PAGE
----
Il Primo Ministro greco Lucas Papademos riceve l'approvazione del governo su tagli al bilancio che corrispondono al 7% del Pil nei prossimi tre anni e su una ristrutturazione finalizzata a ridurre di €100 mld gli oltre €200 mld di debito detenuto dai creditori privati, atteso il voto del parlamento • Standard & Poor's declassa il merito creditizio di 34 banche italiane tra cui UniCredit a BBB+ da A, Intesa Sanpaolo a BBB+ da A e Banca Monte dei Paschi di Siena a BBB da BBB+, S&P anticipa "una redditività decisamente debole per le banche italiane nei prossimi anni" • La produzione industriale italiana aumenta a dicembre +1,4% da novembre +0,3%, oltre le stime degli economisti +0,5%, anche se i dati del quarto trimestre -2,1% suggeriscono che la terza economia della zona euro è entrata nella seconda recessione dal 2009 • I Btp decennali salgono per la quinta settimana consecutiva, il periodo di recupero più lungo in oltre cinque anni, la prossima settimana il Tesoro vende €4 mld di buoni al 6% con scadenza 2014 • L'euro cala dal massimo di due mesi contro il dollaro, il mercato azionario europeo cala dal massimo di sei settimane e l'azionario Usa registra la prima settimana di perdite del 2012 dopo che i ministri delle finanze europee non hanno concesso il pacchetto di aiuto necessario a prevenire il collasso economico della Grecia

lunedì 4 giugno 2012

Market Comment - June 4

(Marco Bonelli) The most disturbing development following Friday's BLS report also gives answers to where the market goes!

How surprising was employment report? While the low number of payrolls in April and May was really surprising, the (re-)ignited assessment of the macro-economic situation should not have lead to a lot of surprises since economic data around the world already point to a broad global slowdown for more than two months.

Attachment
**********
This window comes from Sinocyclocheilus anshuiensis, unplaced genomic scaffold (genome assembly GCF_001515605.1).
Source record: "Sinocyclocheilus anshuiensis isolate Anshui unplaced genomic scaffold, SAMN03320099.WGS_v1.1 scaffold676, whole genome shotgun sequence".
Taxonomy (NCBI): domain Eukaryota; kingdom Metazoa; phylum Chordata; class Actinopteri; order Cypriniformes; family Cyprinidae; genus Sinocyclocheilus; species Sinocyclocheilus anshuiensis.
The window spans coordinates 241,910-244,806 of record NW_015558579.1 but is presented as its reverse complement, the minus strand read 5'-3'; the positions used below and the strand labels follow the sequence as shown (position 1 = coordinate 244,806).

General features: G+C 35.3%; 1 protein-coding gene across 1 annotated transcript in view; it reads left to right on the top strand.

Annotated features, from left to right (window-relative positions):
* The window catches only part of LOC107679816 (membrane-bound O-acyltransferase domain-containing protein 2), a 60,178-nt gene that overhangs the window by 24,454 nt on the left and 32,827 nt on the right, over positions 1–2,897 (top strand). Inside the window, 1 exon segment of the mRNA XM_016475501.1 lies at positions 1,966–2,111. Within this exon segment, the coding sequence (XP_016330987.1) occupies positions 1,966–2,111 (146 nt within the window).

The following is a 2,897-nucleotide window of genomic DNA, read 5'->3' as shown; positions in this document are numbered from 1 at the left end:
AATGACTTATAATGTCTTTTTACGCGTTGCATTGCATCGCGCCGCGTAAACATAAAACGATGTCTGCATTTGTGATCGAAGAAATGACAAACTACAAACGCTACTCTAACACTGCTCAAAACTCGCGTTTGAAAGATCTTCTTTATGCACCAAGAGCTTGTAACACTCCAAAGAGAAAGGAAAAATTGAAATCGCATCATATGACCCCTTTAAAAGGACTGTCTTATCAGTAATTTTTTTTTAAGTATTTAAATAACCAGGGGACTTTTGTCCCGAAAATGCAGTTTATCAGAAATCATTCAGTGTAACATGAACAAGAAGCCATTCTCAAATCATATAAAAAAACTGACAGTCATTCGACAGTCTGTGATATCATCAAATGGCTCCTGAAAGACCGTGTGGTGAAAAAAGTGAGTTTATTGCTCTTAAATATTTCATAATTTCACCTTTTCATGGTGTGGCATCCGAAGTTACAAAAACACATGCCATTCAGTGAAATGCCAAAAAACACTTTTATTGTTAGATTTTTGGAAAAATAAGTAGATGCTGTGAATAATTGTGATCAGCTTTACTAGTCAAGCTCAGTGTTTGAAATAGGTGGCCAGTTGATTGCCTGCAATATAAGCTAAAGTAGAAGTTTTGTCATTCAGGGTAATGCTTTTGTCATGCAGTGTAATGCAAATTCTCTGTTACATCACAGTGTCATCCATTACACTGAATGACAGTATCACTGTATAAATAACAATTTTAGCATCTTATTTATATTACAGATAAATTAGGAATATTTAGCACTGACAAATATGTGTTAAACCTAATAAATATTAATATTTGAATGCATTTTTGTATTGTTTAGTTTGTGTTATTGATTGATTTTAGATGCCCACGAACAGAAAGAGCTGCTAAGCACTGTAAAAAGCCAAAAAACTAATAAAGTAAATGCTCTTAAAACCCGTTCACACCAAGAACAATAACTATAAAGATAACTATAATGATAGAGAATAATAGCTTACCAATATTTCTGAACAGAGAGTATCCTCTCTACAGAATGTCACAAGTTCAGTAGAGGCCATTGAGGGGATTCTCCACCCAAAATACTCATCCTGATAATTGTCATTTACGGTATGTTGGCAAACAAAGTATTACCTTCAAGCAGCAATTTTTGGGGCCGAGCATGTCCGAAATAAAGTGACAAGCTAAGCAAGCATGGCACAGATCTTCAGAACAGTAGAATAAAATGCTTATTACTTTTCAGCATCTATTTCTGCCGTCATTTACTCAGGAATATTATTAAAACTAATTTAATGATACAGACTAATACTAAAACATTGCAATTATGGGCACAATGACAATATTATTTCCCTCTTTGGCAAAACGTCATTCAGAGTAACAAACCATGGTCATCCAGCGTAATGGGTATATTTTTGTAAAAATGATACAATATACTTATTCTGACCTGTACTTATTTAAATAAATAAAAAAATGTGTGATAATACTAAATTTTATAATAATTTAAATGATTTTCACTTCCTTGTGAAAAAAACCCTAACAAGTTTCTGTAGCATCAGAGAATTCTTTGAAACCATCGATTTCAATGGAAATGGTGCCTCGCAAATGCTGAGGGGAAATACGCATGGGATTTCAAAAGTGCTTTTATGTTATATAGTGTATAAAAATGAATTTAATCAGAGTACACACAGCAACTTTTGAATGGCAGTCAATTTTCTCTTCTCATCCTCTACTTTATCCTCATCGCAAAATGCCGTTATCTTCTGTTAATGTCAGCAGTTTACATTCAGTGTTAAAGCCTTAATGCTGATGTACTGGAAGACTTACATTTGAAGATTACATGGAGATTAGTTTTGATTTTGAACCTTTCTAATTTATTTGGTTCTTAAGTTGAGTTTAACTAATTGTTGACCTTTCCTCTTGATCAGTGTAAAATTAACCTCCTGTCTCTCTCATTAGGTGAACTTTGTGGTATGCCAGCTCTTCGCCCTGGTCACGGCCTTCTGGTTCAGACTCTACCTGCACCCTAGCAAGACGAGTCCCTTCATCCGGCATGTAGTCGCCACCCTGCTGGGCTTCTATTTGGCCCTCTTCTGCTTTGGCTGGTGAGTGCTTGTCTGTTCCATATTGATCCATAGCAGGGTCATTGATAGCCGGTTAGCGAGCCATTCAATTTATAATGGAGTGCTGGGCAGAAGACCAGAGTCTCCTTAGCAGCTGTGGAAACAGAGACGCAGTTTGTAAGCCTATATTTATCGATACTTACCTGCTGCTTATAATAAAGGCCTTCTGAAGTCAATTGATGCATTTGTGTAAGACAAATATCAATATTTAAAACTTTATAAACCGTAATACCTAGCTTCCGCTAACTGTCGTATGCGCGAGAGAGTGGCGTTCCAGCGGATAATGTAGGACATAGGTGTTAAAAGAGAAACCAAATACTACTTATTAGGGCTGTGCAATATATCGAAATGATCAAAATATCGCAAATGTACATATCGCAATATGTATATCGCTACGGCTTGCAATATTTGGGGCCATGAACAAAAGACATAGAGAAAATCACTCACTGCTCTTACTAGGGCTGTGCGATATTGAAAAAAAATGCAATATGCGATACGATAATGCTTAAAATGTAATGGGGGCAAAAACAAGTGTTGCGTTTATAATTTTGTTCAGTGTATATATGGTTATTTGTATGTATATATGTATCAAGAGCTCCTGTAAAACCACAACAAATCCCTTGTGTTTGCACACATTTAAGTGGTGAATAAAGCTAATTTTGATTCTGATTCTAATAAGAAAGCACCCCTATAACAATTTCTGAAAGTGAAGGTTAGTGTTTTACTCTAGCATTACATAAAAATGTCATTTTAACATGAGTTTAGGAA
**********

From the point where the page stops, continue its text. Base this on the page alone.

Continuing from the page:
The "surprise" factor after Friday's labor report is the most disturbing development and observation. It feels like the majority of market participants just STARTED realizing that stock prices disconnected from fundamental reality until beginning of May and that the anticipated acceleration of the economic recovery in the second half probably need to be pushed out to sometime in 2013. Just recently, economists started reducing their estimates for Q3 GDP growth on slowing export growth...; media outlets picked up the trend and report the breaking news: "...investors brace for slowdown..."; "...increasing alarm..." and the calls for more monetary and fiscal (yes, fiscal...) stimulus increase by the minute.

The fact that the recognition of fundamental reality appears to be in an early stage also answers the question whether the stock market correction will soon be over or not - it probably still takes a while until we reach that point!

Short-term players may try to push the major indexes back above their 200day MA (all averages but the NDX broke below these lines on Friday in addition to breaking through the previous lows in this correction from May18) but the question comes up, where to go next. The magnitude of Friday's damage most likely also contributed to the new perception of the economic outlook (and with that the outlook for the stock market): Financials, industrials and technology were the worst performing sectors; mid-and small-caps under-performed considerably; the stock market recorded the worst day of the year while market breadth (adv./decl.) was the worst since beginning of December and down-volume on NYSE and Nasdaq was the highest since middle of November last year and last but not least, the Dow Jones year-to-date performance is now negative, a development the rest of the major indexes may face, too.

Not surprisingly, calls for "Sugar-Daddy" (aka the Fed) to open his wallet again become increasingly loud. Unfortunately the next FOMC meeting takes place in two weeks with a decision out on June 20. Until then, countless opinions from Fed officials will leave investors more confused than assured. In addition, comments about "rescue programs", "deficit cutting targets" and "master plans" as well as statements from politicians like "...the crisis can be solved..." or "...EMU issues will be resolved soon..." really make investors feel better and sadly show that policy makers and other officials in Europe haven't learned anything from last year's situation (if only the Germans gave up their opposition to Euro Bonds...).

With not too many US economic numbers to be released this week, market players might look for the technical picture to gain some sense of what the market. Let's pick the 200day MA in the SPX at 1285 as the mark to watch, for whatever it's worth!

Trade well.

(Marco Bonelli is the Managing Director of International for CL King & Associates in New York. The opinions expressed are his own.)

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